2. A method of fabricating a multi-layer head for a pressure vessel or the like, comprising the steps of forming a series of metal plates to provide the plates with a surface contour of a portion of a sphere, applying a quantity of an uncured thermosetting resin to at least one side of each of said metal plates, nesting the formed metal plates together in superimposed relation in a manner such that there is a quantity of said resin between each of said plates, curing the resin while applying pressure d to the plates to form a segment of the head, welding the edges of the segment to the opposed edges of adjacent segments formed in the same manner and repeating the steps of forming and welding the segments to each other until said head is complete, and breaking the resin bond between the several plates of each of the segments during use of said pressure head in order to allow relative movement between the several plates in each of the segments.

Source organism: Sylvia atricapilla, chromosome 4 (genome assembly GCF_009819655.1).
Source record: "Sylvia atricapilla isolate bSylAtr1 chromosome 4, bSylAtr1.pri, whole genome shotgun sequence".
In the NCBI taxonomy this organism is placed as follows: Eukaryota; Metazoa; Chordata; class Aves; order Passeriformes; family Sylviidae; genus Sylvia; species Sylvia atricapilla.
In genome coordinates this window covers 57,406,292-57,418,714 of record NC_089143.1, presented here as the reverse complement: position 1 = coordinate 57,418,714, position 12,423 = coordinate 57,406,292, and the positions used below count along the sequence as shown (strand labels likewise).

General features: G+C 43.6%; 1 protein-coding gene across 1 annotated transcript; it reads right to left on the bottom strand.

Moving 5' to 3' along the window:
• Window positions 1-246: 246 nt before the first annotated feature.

3. A method of fabricating a multi-layer head for a pressure vessel or the like, comprising the steps of applying a quantity of a thermosetting resin adhesive to at least one side of each of a plurality of metal plates, stacking said plates in superimposed relation in a manner such that there is a quantity of said adhesive between each of said plates with the adhesive being spaced from the edges of said plates, deforming the stack in at least two planes to provide the stack with a surface contour of a portion of a sphere and form a segment of the head, curing the resin to form a frangible bond whereby said plates will be held during welding but will move relative to each other due to rupture of said bond in the use of said pressure head, and welding the edges of the segment to the opposed edges of adjacent segments formed in the same manner and repeating the steps of forming and welding the segments to each other until said head is complete.